Newswise — Previous research has shown that violent crimes are associated with greater access to alcohol outlets. It is unclear, however, whether on-premise outlets such as bars, or off-premise outlets such as liquor stores, have a stronger association with violent crimes. This study used more precise measurement of outlet locations to examine associations between violent crimes and access to different types of alcohol outlets in Baltimore, Maryland.

The researchers collected data on 1,204 alcohol outlets: 519 (43%) on-premise outlets, 264 (22%) off-premise outlets, and 421 (35%) outlets allowed to sell alcohol on-premise or packaged alcohol for off-premise drinking (this license is called “LBD-7”). Additional data in their analyses included the numberof violent crimes from 2012 to 2016 (n=51,006), and social markers such as owner-occupied housing, median annual household income, drug arrests, and population density.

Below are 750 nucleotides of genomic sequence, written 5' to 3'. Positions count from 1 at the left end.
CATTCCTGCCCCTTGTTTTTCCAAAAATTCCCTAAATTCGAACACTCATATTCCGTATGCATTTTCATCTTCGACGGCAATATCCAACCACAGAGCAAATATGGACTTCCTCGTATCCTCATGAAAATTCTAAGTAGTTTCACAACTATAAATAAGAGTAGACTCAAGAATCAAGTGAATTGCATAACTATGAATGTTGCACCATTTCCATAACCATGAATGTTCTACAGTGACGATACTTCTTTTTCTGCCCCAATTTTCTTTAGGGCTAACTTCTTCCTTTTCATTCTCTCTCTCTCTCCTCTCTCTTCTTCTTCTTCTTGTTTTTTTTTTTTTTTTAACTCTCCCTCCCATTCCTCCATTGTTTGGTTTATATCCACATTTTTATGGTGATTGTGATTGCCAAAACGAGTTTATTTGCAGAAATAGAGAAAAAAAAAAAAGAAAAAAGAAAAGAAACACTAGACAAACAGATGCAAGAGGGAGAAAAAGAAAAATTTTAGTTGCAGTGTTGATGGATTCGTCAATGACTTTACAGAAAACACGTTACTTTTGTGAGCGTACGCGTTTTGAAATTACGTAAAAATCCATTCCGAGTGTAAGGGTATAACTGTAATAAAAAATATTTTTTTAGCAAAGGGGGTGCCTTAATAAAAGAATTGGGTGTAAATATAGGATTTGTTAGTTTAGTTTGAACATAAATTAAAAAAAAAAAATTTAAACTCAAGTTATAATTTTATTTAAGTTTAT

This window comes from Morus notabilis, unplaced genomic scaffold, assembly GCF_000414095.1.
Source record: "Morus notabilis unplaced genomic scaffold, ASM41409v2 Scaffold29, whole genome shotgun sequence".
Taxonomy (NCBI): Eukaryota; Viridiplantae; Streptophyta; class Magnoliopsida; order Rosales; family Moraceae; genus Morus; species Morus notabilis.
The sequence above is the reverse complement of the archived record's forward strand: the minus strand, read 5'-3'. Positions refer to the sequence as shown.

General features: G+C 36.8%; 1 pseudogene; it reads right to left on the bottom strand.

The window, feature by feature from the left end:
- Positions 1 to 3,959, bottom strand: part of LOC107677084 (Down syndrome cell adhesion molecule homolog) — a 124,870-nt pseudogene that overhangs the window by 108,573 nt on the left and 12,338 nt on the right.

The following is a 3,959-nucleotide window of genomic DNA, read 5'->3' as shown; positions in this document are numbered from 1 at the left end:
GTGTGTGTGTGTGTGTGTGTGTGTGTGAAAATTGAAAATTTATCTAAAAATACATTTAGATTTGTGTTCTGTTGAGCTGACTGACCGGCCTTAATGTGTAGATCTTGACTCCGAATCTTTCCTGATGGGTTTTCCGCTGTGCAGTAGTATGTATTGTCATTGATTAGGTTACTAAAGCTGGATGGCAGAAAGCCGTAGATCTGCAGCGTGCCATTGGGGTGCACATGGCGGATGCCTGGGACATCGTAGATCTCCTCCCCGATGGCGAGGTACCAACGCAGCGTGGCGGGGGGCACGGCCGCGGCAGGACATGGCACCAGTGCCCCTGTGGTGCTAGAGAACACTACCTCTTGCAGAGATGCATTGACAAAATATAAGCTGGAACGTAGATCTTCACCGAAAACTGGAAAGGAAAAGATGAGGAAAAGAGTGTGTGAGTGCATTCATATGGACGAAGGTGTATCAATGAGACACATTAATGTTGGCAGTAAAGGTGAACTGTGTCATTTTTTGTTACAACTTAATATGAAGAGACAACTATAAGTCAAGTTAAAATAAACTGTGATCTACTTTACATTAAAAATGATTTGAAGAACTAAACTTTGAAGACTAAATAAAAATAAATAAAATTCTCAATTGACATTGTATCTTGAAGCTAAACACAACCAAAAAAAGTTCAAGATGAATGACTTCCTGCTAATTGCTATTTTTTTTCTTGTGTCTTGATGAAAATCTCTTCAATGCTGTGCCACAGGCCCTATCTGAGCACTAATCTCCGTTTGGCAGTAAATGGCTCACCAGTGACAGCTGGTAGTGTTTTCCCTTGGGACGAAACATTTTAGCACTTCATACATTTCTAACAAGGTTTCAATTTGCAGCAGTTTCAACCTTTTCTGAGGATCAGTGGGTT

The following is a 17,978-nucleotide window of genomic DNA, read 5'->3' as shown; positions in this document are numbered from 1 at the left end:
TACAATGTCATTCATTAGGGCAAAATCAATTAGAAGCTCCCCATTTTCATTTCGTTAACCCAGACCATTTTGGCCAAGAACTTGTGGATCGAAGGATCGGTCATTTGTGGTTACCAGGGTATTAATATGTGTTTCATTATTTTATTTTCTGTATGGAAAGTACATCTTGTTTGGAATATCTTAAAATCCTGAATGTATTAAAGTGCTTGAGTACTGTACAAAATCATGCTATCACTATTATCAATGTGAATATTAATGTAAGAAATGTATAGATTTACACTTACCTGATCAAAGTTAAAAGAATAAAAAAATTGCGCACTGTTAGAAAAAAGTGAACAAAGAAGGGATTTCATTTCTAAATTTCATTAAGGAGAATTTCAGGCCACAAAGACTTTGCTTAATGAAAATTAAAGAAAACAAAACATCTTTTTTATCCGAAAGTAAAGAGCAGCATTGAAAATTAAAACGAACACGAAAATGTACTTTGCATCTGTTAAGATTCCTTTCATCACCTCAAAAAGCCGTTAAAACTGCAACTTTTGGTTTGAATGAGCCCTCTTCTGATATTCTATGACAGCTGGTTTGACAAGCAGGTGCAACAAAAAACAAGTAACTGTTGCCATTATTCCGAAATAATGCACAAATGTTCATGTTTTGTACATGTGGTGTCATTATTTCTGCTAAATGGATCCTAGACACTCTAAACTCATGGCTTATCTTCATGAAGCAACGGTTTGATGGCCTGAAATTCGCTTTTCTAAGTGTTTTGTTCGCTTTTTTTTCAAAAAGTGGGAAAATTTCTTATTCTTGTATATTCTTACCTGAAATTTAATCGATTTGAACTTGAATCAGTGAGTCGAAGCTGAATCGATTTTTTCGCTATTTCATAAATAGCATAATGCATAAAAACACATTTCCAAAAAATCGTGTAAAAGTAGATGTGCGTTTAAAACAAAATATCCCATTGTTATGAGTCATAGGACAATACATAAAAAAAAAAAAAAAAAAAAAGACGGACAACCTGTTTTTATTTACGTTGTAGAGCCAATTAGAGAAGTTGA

Access to alcohol outlets that allow for off-site drinking, such as liquor stores, had a greater association with violent crimes than outlets that permit only on-site drinking, such as bars. The researchers noted that off-premise and LBD-7 outlets tend to lead to drinking that is difficult for a manager of any kind to regulate, while on-premise outlets often have several types of staff whocan manage the environment, regulate patrons’ drinking, monitor IDs, and even prevent potential offenders from entering the premises in the first place. They recommended that tighter regulation of outlets that sell alcohol for off-site consumption would be the most cost-effective and sustainable method for crime prevention.

Journal Link: Alcoholism: Clinical and Experimental Research